Can students themselves narrow the socioeconomic-status-based achievement gap through their own persistence and learning time?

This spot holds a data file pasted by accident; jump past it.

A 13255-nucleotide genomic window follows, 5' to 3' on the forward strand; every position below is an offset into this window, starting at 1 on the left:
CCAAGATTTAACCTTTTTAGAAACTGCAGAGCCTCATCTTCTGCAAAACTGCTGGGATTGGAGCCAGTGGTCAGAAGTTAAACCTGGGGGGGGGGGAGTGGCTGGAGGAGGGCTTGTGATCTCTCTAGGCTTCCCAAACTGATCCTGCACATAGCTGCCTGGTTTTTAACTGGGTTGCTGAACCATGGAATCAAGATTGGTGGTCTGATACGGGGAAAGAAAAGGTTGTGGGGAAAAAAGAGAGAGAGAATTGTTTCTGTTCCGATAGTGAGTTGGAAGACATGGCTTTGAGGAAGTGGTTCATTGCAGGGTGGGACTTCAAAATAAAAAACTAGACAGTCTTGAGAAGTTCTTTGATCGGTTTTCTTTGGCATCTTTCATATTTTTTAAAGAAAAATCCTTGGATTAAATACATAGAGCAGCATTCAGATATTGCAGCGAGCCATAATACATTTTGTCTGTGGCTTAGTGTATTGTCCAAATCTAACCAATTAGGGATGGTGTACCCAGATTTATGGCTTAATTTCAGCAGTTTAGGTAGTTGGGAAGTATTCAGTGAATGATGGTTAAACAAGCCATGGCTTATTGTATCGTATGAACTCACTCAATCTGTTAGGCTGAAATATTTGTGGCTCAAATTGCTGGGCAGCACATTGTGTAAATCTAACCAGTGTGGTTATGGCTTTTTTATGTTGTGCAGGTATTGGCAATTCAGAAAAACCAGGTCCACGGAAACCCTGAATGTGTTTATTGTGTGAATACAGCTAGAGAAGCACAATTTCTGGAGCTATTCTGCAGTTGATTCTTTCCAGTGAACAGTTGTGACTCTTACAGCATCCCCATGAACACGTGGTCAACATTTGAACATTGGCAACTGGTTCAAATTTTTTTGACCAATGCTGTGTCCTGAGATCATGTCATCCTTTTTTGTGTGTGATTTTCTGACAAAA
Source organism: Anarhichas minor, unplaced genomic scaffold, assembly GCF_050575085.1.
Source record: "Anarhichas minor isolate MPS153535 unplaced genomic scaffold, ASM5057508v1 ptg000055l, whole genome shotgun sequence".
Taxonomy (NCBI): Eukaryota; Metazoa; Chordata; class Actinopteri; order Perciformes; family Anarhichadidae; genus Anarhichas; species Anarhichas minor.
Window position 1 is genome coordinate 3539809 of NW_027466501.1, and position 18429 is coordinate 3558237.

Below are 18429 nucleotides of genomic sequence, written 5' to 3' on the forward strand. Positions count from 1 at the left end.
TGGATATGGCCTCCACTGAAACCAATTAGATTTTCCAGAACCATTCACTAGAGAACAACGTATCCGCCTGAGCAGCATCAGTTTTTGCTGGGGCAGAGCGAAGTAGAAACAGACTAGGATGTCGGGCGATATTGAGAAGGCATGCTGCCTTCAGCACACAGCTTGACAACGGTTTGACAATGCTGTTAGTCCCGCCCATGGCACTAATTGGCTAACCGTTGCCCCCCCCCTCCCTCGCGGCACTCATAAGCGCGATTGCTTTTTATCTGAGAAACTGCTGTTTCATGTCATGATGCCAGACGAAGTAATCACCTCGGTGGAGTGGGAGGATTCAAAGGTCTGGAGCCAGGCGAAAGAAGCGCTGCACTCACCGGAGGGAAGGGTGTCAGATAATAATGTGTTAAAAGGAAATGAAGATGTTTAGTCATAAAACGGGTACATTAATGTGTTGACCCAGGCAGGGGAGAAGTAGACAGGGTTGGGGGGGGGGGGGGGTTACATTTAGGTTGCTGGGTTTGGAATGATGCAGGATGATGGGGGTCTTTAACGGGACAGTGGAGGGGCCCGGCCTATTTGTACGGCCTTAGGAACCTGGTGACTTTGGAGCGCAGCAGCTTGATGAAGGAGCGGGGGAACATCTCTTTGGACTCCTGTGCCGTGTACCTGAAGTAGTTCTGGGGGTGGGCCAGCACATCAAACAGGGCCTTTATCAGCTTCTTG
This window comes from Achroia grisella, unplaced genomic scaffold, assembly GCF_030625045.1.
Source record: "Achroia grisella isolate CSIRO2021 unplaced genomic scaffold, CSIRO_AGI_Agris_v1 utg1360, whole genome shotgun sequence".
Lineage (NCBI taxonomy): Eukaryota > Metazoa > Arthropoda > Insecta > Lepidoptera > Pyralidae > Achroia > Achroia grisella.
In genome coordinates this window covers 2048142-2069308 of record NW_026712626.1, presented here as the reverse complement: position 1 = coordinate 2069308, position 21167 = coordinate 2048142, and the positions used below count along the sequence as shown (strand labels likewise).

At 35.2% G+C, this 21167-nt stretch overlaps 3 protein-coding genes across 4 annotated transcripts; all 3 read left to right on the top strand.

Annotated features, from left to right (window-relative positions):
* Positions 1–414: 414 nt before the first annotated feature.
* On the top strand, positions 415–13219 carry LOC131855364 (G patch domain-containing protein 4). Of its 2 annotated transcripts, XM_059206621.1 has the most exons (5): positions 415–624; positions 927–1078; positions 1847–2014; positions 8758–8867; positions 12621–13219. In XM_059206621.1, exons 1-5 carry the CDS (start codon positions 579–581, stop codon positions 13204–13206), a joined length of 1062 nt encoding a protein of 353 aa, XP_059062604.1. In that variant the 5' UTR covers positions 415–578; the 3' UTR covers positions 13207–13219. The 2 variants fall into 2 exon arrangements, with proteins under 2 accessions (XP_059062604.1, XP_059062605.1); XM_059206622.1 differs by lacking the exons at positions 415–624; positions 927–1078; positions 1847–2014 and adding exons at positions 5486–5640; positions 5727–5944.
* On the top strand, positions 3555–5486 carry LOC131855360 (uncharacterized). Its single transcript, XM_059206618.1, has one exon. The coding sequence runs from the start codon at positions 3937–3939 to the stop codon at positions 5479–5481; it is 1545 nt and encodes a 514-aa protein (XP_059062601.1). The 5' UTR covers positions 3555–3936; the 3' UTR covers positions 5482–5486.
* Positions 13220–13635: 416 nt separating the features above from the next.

Despite decades of educational reforms, the achievement gap based on socioeconomic status (SES) persists in the United States. Not only does the SES-based achievement gap persist, it has also been widening. This study focused on the role of students, hypothesizing that students might reduce the SES-based achievement gap by increasing their learning time and persistence. I used both ANOVA and two-level hierarchical linear models (HLM) to analyze the Program for International Student Assessment (PISA) United States data. The findings suggested that students viewing themselves to be persistent were likely to perform better than those viewing themselves to be less persistent. Also increased time learning in school was associated with increased achievement. However, high-SES students generally spent more time learning in school and viewed themselves to be more persistent. Thus learning time and persistence were not likely to address the SES constraint on achievement for a majority of low-SES students unless schools provided them extra classes and learning opportunities.